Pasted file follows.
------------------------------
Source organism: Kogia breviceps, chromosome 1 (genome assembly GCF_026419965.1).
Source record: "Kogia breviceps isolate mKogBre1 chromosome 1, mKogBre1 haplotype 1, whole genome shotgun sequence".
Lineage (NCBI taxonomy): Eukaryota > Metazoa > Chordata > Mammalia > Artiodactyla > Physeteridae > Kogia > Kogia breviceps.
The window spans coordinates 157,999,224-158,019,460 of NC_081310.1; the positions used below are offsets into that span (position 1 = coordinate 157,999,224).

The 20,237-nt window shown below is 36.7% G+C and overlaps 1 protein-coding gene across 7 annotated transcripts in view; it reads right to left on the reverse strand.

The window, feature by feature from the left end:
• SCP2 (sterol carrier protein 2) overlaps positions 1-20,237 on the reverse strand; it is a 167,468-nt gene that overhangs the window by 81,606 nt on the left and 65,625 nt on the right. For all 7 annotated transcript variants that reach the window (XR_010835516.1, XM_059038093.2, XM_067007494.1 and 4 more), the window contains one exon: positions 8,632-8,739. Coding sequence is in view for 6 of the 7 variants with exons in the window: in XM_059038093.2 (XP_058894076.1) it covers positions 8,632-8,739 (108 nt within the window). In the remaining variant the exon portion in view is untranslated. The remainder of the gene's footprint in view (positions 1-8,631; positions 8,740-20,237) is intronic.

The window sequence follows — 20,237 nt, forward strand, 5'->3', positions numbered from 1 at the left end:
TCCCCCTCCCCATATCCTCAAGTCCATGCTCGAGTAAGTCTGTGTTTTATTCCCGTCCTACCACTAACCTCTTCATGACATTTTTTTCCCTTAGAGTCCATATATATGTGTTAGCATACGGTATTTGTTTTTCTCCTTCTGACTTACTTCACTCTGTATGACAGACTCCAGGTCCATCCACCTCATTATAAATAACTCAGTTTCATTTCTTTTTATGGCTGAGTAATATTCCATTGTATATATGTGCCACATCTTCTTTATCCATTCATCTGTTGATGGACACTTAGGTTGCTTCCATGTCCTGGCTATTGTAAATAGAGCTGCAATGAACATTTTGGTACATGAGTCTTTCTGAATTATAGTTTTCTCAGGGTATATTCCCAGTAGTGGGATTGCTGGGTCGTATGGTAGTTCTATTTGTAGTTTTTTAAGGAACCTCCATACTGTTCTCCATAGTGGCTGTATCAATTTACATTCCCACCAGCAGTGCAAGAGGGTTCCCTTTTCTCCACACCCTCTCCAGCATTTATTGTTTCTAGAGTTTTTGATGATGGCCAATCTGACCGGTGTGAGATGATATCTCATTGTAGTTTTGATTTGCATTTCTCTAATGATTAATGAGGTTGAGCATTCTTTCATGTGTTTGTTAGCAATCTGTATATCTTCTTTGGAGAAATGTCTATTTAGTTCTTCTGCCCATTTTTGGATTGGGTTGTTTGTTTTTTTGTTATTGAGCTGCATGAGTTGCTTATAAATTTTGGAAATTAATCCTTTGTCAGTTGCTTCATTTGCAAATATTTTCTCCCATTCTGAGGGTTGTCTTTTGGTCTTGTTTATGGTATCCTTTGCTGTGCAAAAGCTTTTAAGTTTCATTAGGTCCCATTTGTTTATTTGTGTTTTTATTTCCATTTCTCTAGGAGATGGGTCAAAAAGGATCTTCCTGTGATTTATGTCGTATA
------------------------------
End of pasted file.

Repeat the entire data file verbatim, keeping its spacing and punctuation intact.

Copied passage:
Source organism: Kogia breviceps, chromosome 1 (genome assembly GCF_026419965.1).
Source record: "Kogia breviceps isolate mKogBre1 chromosome 1, mKogBre1 haplotype 1, whole genome shotgun sequence".
Lineage (NCBI taxonomy): Eukaryota > Metazoa > Chordata > Mammalia > Artiodactyla > Physeteridae > Kogia > Kogia breviceps.
The window spans coordinates 157,999,224-158,019,460 of NC_081310.1; the positions used below are offsets into that span (position 1 = coordinate 157,999,224).

The 20,237-nt window shown below is 36.7% G+C and overlaps 1 protein-coding gene across 7 annotated transcripts in view; it reads right to left on the reverse strand.

The window, feature by feature from the left end:
• SCP2 (sterol carrier protein 2) overlaps positions 1-20,237 on the reverse strand; it is a 167,468-nt gene that overhangs the window by 81,606 nt on the left and 65,625 nt on the right. For all 7 annotated transcript variants that reach the window (XR_010835516.1, XM_059038093.2, XM_067007494.1 and 4 more), the window contains one exon: positions 8,632-8,739. Coding sequence is in view for 6 of the 7 variants with exons in the window: in XM_059038093.2 (XP_058894076.1) it covers positions 8,632-8,739 (108 nt within the window). In the remaining variant the exon portion in view is untranslated. The remainder of the gene's footprint in view (positions 1-8,631; positions 8,740-20,237) is intronic.

The window sequence follows — 20,237 nt, forward strand, 5'->3', positions numbered from 1 at the left end:
TCCCCCTCCCCATATCCTCAAGTCCATGCTCGAGTAAGTCTGTGTTTTATTCCCGTCCTACCACTAACCTCTTCATGACATTTTTTTCCCTTAGAGTCCATATATATGTGTTAGCATACGGTATTTGTTTTTCTCCTTCTGACTTACTTCACTCTGTATGACAGACTCCAGGTCCATCCACCTCATTATAAATAACTCAGTTTCATTTCTTTTTATGGCTGAGTAATATTCCATTGTATATATGTGCCACATCTTCTTTATCCATTCATCTGTTGATGGACACTTAGGTTGCTTCCATGTCCTGGCTATTGTAAATAGAGCTGCAATGAACATTTTGGTACATGAGTCTTTCTGAATTATAGTTTTCTCAGGGTATATTCCCAGTAGTGGGATTGCTGGGTCGTATGGTAGTTCTATTTGTAGTTTTTTAAGGAACCTCCATACTGTTCTCCATAGTGGCTGTATCAATTTACATTCCCACCAGCAGTGCAAGAGGGTTCCCTTTTCTCCACACCCTCTCCAGCATTTATTGTTTCTAGAGTTTTTGATGATGGCCAATCTGACCGGTGTGAGATGATATCTCATTGTAGTTTTGATTTGCATTTCTCTAATGATTAATGAGGTTGAGCATTCTTTCATGTGTTTGTTAGCAATCTGTATATCTTCTTTGGAGAAATGTCTATTTAGTTCTTCTGCCCATTTTTGGATTGGGTTGTTTGTTTTTTTGTTATTGAGCTGCATGAGTTGCTTATAAATTTTGGAAATTAATCCTTTGTCAGTTGCTTCATTTGCAAATATTTTCTCCCATTCTGAGGGTTGTCTTTTGGTCTTGTTTATGGTATCCTTTGCTGTGCAAAAGCTTTTAAGTTTCATTAGGTCCCATTTGTTTATTTGTGTTTTTATTTCCATTTCTCTAGGAGATGGGTCAAAAAGGATCTTCCTGTGATTTATGTCGTATA